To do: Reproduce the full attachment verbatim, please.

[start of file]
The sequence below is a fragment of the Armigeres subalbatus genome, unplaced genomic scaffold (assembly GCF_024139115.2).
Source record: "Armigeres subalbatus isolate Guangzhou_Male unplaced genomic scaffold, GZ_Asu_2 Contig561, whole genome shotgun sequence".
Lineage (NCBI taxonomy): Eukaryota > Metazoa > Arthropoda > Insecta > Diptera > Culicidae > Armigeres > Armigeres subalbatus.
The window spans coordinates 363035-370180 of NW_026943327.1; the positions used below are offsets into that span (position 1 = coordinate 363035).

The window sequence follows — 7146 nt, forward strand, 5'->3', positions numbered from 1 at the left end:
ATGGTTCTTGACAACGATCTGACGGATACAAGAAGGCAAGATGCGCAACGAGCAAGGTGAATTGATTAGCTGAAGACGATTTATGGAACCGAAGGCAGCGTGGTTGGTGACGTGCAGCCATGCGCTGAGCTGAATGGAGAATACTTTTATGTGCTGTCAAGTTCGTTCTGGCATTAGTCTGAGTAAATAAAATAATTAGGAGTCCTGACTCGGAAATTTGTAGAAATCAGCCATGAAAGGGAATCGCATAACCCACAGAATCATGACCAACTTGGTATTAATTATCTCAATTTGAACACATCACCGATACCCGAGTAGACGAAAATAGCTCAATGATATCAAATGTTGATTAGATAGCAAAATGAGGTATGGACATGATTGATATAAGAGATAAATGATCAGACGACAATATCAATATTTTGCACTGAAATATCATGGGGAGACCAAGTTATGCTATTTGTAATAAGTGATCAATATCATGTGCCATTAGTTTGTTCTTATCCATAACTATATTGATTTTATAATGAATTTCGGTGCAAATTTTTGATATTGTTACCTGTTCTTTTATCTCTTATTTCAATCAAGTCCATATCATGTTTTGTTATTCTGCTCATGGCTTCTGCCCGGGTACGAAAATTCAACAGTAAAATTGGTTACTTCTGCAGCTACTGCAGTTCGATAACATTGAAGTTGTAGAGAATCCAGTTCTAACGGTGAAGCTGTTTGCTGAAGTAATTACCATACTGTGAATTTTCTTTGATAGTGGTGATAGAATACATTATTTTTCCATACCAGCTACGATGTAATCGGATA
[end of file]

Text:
The sequence below is a fragment of the Armigeres subalbatus genome, unplaced genomic scaffold (assembly GCF_024139115.2).
Source record: "Armigeres subalbatus isolate Guangzhou_Male unplaced genomic scaffold, GZ_Asu_2 Contig561, whole genome shotgun sequence".
Lineage (NCBI taxonomy): Eukaryota > Metazoa > Arthropoda > Insecta > Diptera > Culicidae > Armigeres > Armigeres subalbatus.
The window spans coordinates 363035-370180 of NW_026943327.1; the positions used below are offsets into that span (position 1 = coordinate 363035).

The window sequence follows — 7146 nt, forward strand, 5'->3', positions numbered from 1 at the left end:
ATGGTTCTTGACAACGATCTGACGGATACAAGAAGGCAAGATGCGCAACGAGCAAGGTGAATTGATTAGCTGAAGACGATTTATGGAACCGAAGGCAGCGTGGTTGGTGACGTGCAGCCATGCGCTGAGCTGAATGGAGAATACTTTTATGTGCTGTCAAGTTCGTTCTGGCATTAGTCTGAGTAAATAAAATAATTAGGAGTCCTGACTCGGAAATTTGTAGAAATCAGCCATGAAAGGGAATCGCATAACCCACAGAATCATGACCAACTTGGTATTAATTATCTCAATTTGAACACATCACCGATACCCGAGTAGACGAAAATAGCTCAATGATATCAAATGTTGATTAGATAGCAAAATGAGGTATGGACATGATTGATATAAGAGATAAATGATCAGACGACAATATCAATATTTTGCACTGAAATATCATGGGGAGACCAAGTTATGCTATTTGTAATAAGTGATCAATATCATGTGCCATTAGTTTGTTCTTATCCATAACTATATTGATTTTATAATGAATTTCGGTGCAAATTTTTGATATTGTTACCTGTTCTTTTATCTCTTATTTCAATCAAGTCCATATCATGTTTTGTTATTCTGCTCATGGCTTCTGCCCGGGTACGAAAATTCAACAGTAAAATTGGTTACTTCTGCAGCTACTGCAGTTCGATAACATTGAAGTTGTAGAGAATCCAGTTCTAACGGTGAAGCTGTTTGCTGAAGTAATTACCATACTGTGAATTTTCTTTGATAGTGGTGATAGAATACATTATTTTTCCATACCAGCTACGATGTAATCGGATA